Thursday, August 20, 2009


Fox and some other news sites are reporting that a Missouri woman has been charged with “cyberbullying” in violation of the statute that was adopted after Megan Meier’s suicide.

According to the Fox story, 40-year-old Elizabeth Thrasher posted a 17-year-old girl’s picture, email address and cell phone number on the “Casual Encounters” of Craigslist “in a posting that suggested the girl was seeking a sexual encounter.” According to Fox, the girl contacted police after she received “lewd messages and photographs from men she didn’t know”.

Why, you ask, did Thrasher do this? According to Fox (again), the girl is the daughter of Thrasher’s ex-husband’s girlfriend and Thrasher and the girlfriend had been arguing. The Fox story says this resulted in some “back-and-forth bickering on MySpace among all three”, which apparently resulted in Thrasher’s doing the Craigslist posting. If convicted, Thrasher could face up to 4 years in prison or up to a year in county jail and a $5,000 fine, again according to Fox.

The Smoking Gun has the probable cause statement that accompanied the criminal complaint (also on the Smoking Gun) filed against Thrasher. The complaint charges Thrasher with the

class D Felony of harassment . . . in that on or about May 1, 2009, in the County of St. Charles, State of Missouri, the defendant with the purpose to cause emotional distress to D.P., a person who is 17 years of age or younger, and who did thereby cause D.P. emotional distress by anonymously creating personal information of D.P. on Craigslist, and the defendant was 21 years of age or older.

Complaint, State v. Thrasher, OCA # 09-2394 (St. Charles County Circuit Court 2009).

I don’t know why the charge in this case is being referred to – by Fox and other sites – as “cyberbullying.” As the quote above indicates, Thrasher is really charged with felony harassment in violation of § 565.090 of the Missouri Statutes.

Section 565.090 was amended after the Megan Meier case to expand the scope of its prohibitions. The statute was expanded to encompass electronic communications and to add the felony offense with which Ms. Thrasher has been charged. Under the revised statute knowingly communicating with “another person who is . . . seventeen years of age or young” and “without good cause” recklessly frightening, intimidating or causing emotional distress to that person is a class A misdemeanor unless the person doing the communicating is 21 or older . . . as is Ms. Thrasher.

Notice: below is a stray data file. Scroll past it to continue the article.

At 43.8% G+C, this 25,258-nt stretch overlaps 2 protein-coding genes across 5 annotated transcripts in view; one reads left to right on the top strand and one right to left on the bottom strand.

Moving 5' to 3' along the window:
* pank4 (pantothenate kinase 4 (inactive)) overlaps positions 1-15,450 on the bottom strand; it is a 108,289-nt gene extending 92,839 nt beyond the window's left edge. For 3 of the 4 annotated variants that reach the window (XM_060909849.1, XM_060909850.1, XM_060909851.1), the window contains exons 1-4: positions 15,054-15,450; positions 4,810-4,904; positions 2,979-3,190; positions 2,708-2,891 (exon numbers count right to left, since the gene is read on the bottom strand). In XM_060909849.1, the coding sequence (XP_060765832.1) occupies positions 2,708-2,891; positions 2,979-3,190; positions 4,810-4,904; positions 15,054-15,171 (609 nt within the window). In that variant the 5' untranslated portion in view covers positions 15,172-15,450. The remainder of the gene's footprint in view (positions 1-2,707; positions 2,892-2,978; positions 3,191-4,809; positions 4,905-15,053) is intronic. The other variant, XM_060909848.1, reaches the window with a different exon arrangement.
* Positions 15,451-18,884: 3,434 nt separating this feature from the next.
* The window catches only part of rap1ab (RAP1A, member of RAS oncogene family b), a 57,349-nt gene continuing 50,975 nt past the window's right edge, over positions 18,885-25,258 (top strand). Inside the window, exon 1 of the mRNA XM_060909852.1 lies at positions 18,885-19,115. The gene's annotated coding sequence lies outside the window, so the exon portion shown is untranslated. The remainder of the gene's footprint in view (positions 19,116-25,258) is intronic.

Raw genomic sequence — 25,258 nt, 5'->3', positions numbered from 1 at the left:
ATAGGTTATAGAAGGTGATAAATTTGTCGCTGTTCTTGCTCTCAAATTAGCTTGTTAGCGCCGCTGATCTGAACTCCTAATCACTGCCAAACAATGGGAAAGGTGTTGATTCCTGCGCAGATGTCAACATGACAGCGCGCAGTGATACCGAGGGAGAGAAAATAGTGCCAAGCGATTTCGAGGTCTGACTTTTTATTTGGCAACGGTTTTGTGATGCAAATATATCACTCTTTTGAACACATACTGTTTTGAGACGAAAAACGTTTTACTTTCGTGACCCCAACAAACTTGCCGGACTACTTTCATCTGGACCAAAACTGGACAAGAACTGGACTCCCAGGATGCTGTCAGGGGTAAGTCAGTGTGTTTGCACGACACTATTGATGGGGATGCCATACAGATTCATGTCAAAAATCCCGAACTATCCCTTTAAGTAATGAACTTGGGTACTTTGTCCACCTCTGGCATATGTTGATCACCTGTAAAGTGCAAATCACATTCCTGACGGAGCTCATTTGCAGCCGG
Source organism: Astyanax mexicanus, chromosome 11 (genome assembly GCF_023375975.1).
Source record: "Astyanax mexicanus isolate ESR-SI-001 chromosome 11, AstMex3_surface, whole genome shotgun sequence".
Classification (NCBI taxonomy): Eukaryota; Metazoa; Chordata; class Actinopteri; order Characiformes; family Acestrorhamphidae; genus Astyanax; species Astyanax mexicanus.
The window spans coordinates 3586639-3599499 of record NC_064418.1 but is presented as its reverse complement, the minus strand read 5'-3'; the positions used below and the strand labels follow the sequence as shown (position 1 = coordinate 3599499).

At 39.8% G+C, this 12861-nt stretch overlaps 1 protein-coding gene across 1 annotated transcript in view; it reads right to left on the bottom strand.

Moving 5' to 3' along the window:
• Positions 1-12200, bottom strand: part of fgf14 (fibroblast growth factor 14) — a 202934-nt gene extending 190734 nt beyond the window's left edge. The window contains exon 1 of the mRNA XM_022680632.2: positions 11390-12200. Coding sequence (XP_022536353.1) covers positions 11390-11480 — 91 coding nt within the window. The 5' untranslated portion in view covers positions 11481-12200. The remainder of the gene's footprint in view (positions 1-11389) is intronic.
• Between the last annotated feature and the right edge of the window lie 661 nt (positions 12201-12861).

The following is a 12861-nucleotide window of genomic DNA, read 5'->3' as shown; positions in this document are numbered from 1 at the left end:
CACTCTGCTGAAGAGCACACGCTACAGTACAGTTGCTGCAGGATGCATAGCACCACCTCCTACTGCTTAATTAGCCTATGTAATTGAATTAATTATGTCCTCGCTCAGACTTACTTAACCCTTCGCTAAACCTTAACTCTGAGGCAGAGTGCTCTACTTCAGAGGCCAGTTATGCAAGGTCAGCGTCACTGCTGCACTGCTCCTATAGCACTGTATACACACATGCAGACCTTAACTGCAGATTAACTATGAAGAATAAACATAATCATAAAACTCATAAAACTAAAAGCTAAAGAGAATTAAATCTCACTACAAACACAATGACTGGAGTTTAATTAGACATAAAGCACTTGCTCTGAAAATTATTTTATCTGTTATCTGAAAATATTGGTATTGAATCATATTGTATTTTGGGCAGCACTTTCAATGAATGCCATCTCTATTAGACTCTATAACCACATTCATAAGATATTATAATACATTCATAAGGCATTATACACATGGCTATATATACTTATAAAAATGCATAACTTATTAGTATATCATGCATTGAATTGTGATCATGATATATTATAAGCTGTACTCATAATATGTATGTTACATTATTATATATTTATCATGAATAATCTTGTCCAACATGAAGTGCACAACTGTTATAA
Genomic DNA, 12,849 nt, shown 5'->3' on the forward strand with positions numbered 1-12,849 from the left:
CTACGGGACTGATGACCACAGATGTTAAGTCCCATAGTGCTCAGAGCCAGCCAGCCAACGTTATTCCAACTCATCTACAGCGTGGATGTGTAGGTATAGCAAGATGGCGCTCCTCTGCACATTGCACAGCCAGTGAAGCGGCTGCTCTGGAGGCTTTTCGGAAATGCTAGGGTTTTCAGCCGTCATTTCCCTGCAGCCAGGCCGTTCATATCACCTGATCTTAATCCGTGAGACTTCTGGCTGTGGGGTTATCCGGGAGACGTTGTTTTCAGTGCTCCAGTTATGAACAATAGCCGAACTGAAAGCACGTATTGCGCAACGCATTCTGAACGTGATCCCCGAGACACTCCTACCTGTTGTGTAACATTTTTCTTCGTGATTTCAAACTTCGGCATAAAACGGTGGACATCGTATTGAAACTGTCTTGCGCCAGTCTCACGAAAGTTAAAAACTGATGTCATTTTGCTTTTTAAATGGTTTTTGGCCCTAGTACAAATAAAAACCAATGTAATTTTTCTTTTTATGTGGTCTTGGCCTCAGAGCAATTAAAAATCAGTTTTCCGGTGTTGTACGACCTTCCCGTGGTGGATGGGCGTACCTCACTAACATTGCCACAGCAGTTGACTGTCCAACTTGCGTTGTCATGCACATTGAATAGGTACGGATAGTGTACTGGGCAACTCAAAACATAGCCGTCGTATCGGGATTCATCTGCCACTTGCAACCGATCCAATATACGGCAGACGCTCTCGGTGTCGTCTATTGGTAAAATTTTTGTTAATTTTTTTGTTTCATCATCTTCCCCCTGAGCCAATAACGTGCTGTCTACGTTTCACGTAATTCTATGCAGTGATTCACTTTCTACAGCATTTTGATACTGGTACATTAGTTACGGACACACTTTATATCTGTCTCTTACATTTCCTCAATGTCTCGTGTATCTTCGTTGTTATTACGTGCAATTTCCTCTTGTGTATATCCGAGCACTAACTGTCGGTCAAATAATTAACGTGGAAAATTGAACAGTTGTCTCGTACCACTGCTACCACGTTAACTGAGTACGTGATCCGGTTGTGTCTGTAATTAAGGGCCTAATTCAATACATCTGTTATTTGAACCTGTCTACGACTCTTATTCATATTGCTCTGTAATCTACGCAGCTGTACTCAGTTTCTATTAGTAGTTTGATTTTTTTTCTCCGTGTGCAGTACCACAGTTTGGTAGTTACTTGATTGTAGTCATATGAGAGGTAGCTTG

I only have two comments on this case: One is that it aggravates me when conduct like this is referred to as “cyberbullying.” As I noted in an earlier post, if we’re going to use that term I think we need to define it with some precision and, I’d suggest, limits its use to conduct by a juvenile that’s directed at another juvenile. As I noted in that post, I don’t see why we need to use cyberbullying for adult-on-adult or adult-on-almost adult conduct when such conduct can be referred to, and prosecuted as, harassment or stalking.

My other comment is that if I were Thrasher’s defense attorney I’d consider filing a motion to dismiss the charges. As I noted above, the statute Thrasher is charged with predicated liability for harassment on the perpetrator’s (Thrasher’s) “communicating with the victim. I’d argue that Thrasher did not “communicate with” the 17 year old; Thrasher “communicated with” the pool of people who frequent the Casual Encounters section of Craigslist. I’d therefore argue that an essential element of the crime is missing, and the complaint should be dismissed.

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